A giant bond with humans

 thehindu.com  09/16/2020 17:09:14 

The bond between a Malabar giant squirrel and the shopkeepers around the Sims Park in Coonoor has become a source of great interest among locals as well as visiting tourists.

The squirrel, which has been visiting the fruit shops around the park for the last two years, has become a much-loved visitor among local residents, who have gotten accustomed to seeing the animal in close quarters.

S. Vidhyashree, a local Coonoor resident, said that she had first seen the animal collecting fruits from the shopkeepers around the park. Since then, I have seen it a few more times, right next to the fruit shops, and many people now come to the Sims Park to catch a sight of the animal, she said.

Nazeema, a local shopkeeper who sells fruits around the Sims Park, said that she used to hand-feed the animal. However, it was explained to me that I should not be encouraging this behaviour and so I have stopped, said Ms. Nazeema, who had to close her fruit shop for the last six months due to the COVID-19 pandemic.

As there were no tourists coming to the park, and all the shops had closed down, I thought that the squirrel would have moved somewhere else or would not recognise the shopkeepers. To our surprise, the animal returned the very first day it saw us, said Ms. Nazeema, adding that shopkeepers no longer actively feed the animal any fruits to discourage it from getting close to humans.

Even though we have stopped feeding it, the squirrel still seems to like to hang around the shops, and we are extremely pleased to see it every day and know that it is safe, she said.

Forest officials said that it was uncommon for the Malabar giant squirrel, which usually inhabits pockets of Shola forests in the Nilgiris and are known to be shy and reclusive, to strike up such a close bond with humans. They said that they are actively discouraging the shopkeepers from encouraging the animal to stray out of its habitat.

The problem with encouraging this kind of behaviour is that the animal might get too close to humans and come to harm as it becomes an easy target for poachers or even for stray dogs. As a result, we have told the people to not feed this animal or any wildlife so that they do not become habituated to humans, said an official.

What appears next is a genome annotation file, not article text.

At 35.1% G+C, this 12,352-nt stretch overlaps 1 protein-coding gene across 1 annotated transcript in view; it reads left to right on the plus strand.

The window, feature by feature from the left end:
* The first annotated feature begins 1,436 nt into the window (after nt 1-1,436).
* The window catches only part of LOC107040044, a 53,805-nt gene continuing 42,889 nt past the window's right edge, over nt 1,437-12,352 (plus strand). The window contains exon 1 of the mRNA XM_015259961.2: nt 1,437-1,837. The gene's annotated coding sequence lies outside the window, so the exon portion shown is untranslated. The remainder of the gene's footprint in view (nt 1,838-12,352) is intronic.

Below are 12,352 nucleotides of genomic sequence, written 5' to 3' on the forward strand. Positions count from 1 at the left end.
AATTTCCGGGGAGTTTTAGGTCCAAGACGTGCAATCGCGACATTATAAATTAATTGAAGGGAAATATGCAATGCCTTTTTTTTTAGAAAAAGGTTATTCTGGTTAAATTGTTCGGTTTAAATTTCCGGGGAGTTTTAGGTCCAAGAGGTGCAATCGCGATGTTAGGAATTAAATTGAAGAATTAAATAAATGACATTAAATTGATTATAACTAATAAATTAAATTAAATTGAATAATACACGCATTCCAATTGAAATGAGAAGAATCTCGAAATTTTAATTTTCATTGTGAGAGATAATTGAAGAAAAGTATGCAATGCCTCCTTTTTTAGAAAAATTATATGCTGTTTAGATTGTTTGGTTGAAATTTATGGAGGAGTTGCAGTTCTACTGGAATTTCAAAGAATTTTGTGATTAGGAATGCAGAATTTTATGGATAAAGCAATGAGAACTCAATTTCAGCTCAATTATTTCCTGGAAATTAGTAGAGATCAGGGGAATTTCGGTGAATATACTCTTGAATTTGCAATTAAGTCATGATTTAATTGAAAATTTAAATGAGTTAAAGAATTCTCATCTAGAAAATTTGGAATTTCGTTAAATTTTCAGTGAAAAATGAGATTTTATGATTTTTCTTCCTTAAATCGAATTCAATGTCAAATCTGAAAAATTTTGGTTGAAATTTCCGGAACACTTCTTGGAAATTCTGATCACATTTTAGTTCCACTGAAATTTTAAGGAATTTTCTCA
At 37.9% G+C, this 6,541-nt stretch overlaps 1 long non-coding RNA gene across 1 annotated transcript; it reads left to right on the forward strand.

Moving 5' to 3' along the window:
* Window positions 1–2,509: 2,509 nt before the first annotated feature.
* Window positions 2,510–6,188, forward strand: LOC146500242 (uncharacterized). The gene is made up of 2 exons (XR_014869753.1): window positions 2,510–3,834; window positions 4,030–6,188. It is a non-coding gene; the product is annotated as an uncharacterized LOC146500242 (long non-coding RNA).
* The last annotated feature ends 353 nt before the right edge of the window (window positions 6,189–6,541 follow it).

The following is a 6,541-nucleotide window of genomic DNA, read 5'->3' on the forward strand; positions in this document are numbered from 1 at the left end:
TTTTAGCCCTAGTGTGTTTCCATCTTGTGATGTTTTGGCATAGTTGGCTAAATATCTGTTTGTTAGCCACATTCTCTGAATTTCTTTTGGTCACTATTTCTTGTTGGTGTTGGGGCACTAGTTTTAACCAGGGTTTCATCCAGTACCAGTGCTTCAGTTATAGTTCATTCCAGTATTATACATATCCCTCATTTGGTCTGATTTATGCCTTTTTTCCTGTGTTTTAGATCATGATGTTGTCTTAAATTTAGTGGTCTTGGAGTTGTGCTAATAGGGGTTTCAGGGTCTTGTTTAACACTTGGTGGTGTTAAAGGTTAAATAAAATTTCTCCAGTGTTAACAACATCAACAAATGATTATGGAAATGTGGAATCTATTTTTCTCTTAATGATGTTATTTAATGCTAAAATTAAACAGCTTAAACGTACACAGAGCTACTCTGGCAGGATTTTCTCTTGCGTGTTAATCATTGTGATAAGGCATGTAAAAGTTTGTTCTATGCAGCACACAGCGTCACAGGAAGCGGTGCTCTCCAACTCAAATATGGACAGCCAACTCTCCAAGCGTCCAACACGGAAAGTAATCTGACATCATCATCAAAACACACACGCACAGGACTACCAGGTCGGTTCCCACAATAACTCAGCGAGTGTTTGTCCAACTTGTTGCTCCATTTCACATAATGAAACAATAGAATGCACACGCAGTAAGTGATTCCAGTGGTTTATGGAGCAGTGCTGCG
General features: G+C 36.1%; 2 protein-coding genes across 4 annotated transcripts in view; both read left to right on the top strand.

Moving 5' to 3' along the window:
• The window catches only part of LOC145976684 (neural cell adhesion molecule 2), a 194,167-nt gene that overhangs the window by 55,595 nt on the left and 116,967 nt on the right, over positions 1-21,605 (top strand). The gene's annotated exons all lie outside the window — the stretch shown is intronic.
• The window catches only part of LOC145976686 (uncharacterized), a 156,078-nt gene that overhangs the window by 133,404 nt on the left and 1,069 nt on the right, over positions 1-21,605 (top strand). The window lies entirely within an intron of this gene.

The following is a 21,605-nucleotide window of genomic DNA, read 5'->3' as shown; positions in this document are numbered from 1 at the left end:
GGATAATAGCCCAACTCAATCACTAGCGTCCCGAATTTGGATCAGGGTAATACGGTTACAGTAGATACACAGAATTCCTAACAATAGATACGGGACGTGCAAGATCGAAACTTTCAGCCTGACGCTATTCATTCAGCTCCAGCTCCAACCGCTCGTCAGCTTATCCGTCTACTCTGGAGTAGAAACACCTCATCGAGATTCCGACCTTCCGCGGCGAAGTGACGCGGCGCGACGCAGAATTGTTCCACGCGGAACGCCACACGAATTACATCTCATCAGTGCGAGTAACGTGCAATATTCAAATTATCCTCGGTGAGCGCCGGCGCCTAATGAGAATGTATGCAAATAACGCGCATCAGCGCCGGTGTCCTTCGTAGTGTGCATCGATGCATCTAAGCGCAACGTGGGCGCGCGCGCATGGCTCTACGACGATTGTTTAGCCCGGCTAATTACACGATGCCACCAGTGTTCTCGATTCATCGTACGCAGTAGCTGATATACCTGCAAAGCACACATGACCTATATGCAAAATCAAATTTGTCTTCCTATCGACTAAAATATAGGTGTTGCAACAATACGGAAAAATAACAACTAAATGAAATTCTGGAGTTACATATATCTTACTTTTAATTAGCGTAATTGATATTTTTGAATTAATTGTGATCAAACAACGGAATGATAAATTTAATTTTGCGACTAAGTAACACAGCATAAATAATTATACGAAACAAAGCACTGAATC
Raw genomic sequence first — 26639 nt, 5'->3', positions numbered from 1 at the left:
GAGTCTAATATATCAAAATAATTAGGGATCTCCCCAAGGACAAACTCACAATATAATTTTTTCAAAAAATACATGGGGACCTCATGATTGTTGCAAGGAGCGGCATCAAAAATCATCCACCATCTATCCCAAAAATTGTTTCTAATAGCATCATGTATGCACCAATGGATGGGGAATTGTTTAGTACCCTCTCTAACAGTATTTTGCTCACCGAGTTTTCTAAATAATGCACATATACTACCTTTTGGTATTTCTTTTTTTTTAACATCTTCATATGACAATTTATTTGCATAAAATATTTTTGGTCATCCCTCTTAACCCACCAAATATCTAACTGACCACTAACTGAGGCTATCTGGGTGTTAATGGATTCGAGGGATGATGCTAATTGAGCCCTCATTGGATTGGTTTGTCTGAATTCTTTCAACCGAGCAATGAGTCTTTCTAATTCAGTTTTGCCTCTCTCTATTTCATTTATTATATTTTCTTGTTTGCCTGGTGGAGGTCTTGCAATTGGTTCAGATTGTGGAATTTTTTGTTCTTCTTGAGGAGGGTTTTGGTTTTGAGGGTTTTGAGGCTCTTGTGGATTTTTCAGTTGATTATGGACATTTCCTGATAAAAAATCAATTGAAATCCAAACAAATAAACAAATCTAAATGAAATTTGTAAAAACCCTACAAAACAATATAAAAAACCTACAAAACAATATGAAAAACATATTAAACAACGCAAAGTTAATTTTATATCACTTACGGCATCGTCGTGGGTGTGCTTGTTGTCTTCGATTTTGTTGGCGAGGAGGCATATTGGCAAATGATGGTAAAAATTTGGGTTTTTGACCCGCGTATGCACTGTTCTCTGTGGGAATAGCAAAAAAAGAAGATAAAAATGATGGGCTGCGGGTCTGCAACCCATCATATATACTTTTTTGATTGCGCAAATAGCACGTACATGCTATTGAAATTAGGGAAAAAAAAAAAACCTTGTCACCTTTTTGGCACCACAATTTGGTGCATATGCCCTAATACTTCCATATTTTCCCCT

*Our Digital Subscription plans do not currently include the e-paper ,crossword, iPhone, iPad mobile applications and print. Our plans enhance your reading experience.

Dear reader,

We have been keeping you up-to-date with information on the developments in India and the world that have a bearing on our health and wellbeing, our lives and livelihoods, during these difficult times. To enable wide dissemination of news that is in public interest, we have increased the number of articles that can be read free, and extended free trial periods. However, we have a request for those who can afford to subscribe: please do. As we fight disinformation and misinformation, and keep apace with the happenings, we need to commit greater resources to news gathering operations. We promise to deliver quality journalism that stays away from vested interest and political propaganda.

Support Quality Journalism

Dear subscriber,

Thank you!

Your support for our journalism is invaluable. Its a support for truth and fairness in journalism. It has helped us keep apace with events and happenings.

The Hindu has always stood for journalism that is in the public interest. At this difficult time, it becomes even more important that we have access to information that has a bearing on our health and well-being, our lives, and livelihoods. As a subscriber, you are not only a beneficiary of our work but also its enabler.

We also reiterate here the promise that our team of reporters, copy editors, fact-checkers, designers, and photographers will deliver quality journalism that stays away from vested interest and political propaganda.

Suresh Nambath

« Go back